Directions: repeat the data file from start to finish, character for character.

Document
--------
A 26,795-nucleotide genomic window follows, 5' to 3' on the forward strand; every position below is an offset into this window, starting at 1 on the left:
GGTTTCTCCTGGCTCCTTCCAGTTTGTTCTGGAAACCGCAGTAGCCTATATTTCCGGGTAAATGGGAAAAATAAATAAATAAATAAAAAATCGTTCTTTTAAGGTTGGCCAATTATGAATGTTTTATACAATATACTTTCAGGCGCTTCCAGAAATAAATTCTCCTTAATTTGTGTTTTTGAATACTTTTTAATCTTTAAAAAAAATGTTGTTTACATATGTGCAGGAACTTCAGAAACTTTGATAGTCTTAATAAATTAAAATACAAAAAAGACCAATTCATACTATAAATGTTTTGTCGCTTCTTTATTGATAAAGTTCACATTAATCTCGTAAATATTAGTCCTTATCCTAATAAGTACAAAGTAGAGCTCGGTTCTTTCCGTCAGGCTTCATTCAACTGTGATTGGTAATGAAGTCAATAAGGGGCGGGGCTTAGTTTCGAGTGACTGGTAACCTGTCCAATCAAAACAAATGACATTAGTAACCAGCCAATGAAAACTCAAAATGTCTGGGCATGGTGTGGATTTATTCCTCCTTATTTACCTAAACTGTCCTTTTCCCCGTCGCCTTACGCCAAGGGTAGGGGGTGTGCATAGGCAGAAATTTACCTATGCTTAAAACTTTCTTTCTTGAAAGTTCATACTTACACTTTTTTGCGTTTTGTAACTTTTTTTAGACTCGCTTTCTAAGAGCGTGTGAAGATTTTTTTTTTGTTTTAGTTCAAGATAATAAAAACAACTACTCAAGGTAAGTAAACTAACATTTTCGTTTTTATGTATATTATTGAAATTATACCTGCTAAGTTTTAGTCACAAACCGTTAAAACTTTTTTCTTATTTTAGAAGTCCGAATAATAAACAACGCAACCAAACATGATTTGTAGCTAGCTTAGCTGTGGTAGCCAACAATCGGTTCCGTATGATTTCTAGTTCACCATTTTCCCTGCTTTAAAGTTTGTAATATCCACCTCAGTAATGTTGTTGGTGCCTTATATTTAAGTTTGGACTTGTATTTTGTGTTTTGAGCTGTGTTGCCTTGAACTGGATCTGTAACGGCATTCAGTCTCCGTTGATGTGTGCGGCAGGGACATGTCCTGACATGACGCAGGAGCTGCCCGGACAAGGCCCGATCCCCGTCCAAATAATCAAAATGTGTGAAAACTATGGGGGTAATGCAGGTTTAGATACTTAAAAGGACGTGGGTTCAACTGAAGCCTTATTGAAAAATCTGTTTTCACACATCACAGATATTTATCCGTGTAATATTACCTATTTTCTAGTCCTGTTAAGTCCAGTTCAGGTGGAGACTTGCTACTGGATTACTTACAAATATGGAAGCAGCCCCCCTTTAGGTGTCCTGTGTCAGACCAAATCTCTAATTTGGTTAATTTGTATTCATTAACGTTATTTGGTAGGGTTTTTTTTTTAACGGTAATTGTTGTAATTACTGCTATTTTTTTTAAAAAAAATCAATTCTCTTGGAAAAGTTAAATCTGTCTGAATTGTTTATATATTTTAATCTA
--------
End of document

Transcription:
A 26,795-nucleotide genomic window follows, 5' to 3' on the forward strand; every position below is an offset into this window, starting at 1 on the left:
GGTTTCTCCTGGCTCCTTCCAGTTTGTTCTGGAAACCGCAGTAGCCTATATTTCCGGGTAAATGGGAAAAATAAATAAATAAATAAAAAATCGTTCTTTTAAGGTTGGCCAATTATGAATGTTTTATACAATATACTTTCAGGCGCTTCCAGAAATAAATTCTCCTTAATTTGTGTTTTTGAATACTTTTTAATCTTTAAAAAAAATGTTGTTTACATATGTGCAGGAACTTCAGAAACTTTGATAGTCTTAATAAATTAAAATACAAAAAAGACCAATTCATACTATAAATGTTTTGTCGCTTCTTTATTGATAAAGTTCACATTAATCTCGTAAATATTAGTCCTTATCCTAATAAGTACAAAGTAGAGCTCGGTTCTTTCCGTCAGGCTTCATTCAACTGTGATTGGTAATGAAGTCAATAAGGGGCGGGGCTTAGTTTCGAGTGACTGGTAACCTGTCCAATCAAAACAAATGACATTAGTAACCAGCCAATGAAAACTCAAAATGTCTGGGCATGGTGTGGATTTATTCCTCCTTATTTACCTAAACTGTCCTTTTCCCCGTCGCCTTACGCCAAGGGTAGGGGGTGTGCATAGGCAGAAATTTACCTATGCTTAAAACTTTCTTTCTTGAAAGTTCATACTTACACTTTTTTGCGTTTTGTAACTTTTTTTAGACTCGCTTTCTAAGAGCGTGTGAAGATTTTTTTTTTGTTTTAGTTCAAGATAATAAAAACAACTACTCAAGGTAAGTAAACTAACATTTTCGTTTTTATGTATATTATTGAAATTATACCTGCTAAGTTTTAGTCACAAACCGTTAAAACTTTTTTCTTATTTTAGAAGTCCGAATAATAAACAACGCAACCAAACATGATTTGTAGCTAGCTTAGCTGTGGTAGCCAACAATCGGTTCCGTATGATTTCTAGTTCACCATTTTCCCTGCTTTAAAGTTTGTAATATCCACCTCAGTAATGTTGTTGGTGCCTTATATTTAAGTTTGGACTTGTATTTTGTGTTTTGAGCTGTGTTGCCTTGAACTGGATCTGTAACGGCATTCAGTCTCCGTTGATGTGTGCGGCAGGGACATGTCCTGACATGACGCAGGAGCTGCCCGGACAAGGCCCGATCCCCGTCCAAATAATCAAAATGTGTGAAAACTATGGGGGTAATGCAGGTTTAGATACTTAAAAGGACGTGGGTTCAACTGAAGCCTTATTGAAAAATCTGTTTTCACACATCACAGATATTTATCCGTGTAATATTACCTATTTTCTAGTCCTGTTAAGTCCAGTTCAGGTGGAGACTTGCTACTGGATTACTTACAAATATGGAAGCAGCCCCCCTTTAGGTGTCCTGTGTCAGACCAAATCTCTAATTTGGTTAATTTGTATTCATTAACGTTATTTGGTAGGGTTTTTTTTTTAACGGTAATTGTTGTAATTACTGCTATTTTTTTTAAAAAAAATCAATTCTCTTGGAAAAGTTAAATCTGTCTGAATTGTTTATATATTTTAATCTA